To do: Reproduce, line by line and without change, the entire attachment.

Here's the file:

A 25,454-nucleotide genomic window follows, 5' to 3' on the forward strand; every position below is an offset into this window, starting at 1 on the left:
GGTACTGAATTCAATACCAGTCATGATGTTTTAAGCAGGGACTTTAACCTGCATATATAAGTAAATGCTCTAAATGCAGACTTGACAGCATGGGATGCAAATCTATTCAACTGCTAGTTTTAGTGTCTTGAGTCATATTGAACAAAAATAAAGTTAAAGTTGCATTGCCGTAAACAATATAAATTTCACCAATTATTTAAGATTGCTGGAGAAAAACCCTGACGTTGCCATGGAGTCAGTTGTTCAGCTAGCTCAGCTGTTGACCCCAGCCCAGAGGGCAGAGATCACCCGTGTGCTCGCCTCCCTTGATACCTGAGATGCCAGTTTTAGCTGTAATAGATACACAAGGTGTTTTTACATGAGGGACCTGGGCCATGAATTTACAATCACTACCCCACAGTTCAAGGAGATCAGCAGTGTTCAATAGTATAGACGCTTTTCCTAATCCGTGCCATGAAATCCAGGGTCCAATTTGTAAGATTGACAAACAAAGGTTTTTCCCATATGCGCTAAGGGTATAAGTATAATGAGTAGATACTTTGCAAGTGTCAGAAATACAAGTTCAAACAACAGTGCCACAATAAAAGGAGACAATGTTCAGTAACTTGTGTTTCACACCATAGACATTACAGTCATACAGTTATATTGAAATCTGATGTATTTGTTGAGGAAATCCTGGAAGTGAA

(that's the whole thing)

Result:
A 25,454-nucleotide genomic window follows, 5' to 3' on the forward strand; every position below is an offset into this window, starting at 1 on the left:
GGTACTGAATTCAATACCAGTCATGATGTTTTAAGCAGGGACTTTAACCTGCATATATAAGTAAATGCTCTAAATGCAGACTTGACAGCATGGGATGCAAATCTATTCAACTGCTAGTTTTAGTGTCTTGAGTCATATTGAACAAAAATAAAGTTAAAGTTGCATTGCCGTAAACAATATAAATTTCACCAATTATTTAAGATTGCTGGAGAAAAACCCTGACGTTGCCATGGAGTCAGTTGTTCAGCTAGCTCAGCTGTTGACCCCAGCCCAGAGGGCAGAGATCACCCGTGTGCTCGCCTCCCTTGATACCTGAGATGCCAGTTTTAGCTGTAATAGATACACAAGGTGTTTTTACATGAGGGACCTGGGCCATGAATTTACAATCACTACCCCACAGTTCAAGGAGATCAGCAGTGTTCAATAGTATAGACGCTTTTCCTAATCCGTGCCATGAAATCCAGGGTCCAATTTGTAAGATTGACAAACAAAGGTTTTTCCCATATGCGCTAAGGGTATAAGTATAATGAGTAGATACTTTGCAAGTGTCAGAAATACAAGTTCAAACAACAGTGCCACAATAAAAGGAGACAATGTTCAGTAACTTGTGTTTCACACCATAGACATTACAGTCATACAGTTATATTGAAATCTGATGTATTTGTTGAGGAAATCCTGGAAGTGAA